SSIFF 2021 interview: Jonás Trueba (Who’s Stopping Us)

While receiving many accolades for his previous film The August Virgin (La virgen de agosto), director Jonás Trueba had already embarked on a new project with two of his previous collaborators, Candela Recio and Pablo Hoyos, which would eventually lead to Who’s Stopping Us (Quién lo impide). This powerful portrait of Spanish youth culture, a blend between fiction and documentary that won the FIPRESCI award at the San Sebastián festival and was met with a rapturous critical reception, impressed our own Cédric Succivalli, part of this year’s FIPRESCI jury, immensely. He sat down with Trueba to talk about the freedom of the filming process on this film, about cinema’s ability to still be physical, and about the strong bond with his young cast.

CS: Your film is a monumental experience not just for its duration but also for its staggering quality. I happened to be at the official screening, and it reminded me of when I saw Larry Clark’s Kids in Cannes 25 years ago. It was a similar sort of out-of-body experience, and I was in absolute awe at the way you managed to grasp and underline what youth culture is about at a specific moment in time and in a specific society. You worked with Candela Recio and Pablo Hoyos before, and they seemed to have triggered a desire for another cooperation. Can you tell us a bit more about that?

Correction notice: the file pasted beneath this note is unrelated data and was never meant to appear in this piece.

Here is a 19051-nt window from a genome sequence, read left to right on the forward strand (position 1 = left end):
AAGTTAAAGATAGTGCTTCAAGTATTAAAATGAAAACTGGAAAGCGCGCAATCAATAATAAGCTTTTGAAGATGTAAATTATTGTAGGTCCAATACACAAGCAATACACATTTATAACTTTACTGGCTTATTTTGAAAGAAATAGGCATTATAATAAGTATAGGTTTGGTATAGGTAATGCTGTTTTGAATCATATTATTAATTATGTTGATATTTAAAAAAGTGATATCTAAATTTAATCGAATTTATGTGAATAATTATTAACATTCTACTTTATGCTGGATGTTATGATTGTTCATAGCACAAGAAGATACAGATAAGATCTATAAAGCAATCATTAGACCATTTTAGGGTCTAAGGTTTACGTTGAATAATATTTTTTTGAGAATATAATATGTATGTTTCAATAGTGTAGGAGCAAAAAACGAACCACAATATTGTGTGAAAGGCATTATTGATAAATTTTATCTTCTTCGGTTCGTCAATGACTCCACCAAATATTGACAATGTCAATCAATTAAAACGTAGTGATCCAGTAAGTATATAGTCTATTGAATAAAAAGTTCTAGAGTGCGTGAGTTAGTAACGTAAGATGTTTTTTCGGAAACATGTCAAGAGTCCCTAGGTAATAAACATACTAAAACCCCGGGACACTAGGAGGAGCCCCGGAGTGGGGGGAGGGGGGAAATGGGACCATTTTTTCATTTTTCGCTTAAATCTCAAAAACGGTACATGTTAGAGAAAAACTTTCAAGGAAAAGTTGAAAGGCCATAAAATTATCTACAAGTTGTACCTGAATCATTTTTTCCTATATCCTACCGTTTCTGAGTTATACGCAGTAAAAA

JT: I like the fact that the film reminded you of Kids, because my distributor said the same thing yesterday. Anyway, with regards to Candela and Pablo, there was no real planning in the sense that in the beginning we didn’t even realize we were making a film. That gave us a lot of freedom. We just wanted to be together, work together, and spend time together. We were actually talking about that yesterday, maybe the key to this project was being free from pressure. This film was made almost from a place of innocence, and it was a crazy undertaking. The philosophy of doing a project together was actually more important than making a film.

CS: You shot over a period of almost five years. The fluidity of the film obliterates the gap between fiction and reality, in the sense that it doesn’t really matter if it’s documentary or fiction, it’s simply a film. It is a harrowing and beautiful testimony to what youth culture is today, or at least until the pandemic and until lockdowns. How did you conceive the film while you were improvising with Candela and Pablo, where did you think you were going to go?

JT: We started the project in 2016, but it wasn’t clear until last year that I had to bring it to an end and finish the film in the editing room. During editing I tried to be faithful to the actual filming process, which was chaotic because of breaks in filming, of shooting other films, and of shooting films at same time. I also wanted to do a hybrid film between documentary and fiction, a bit like an essay or a reflection on the intersection of the two genres. The important thing is that it is a film with a lot of life experiences.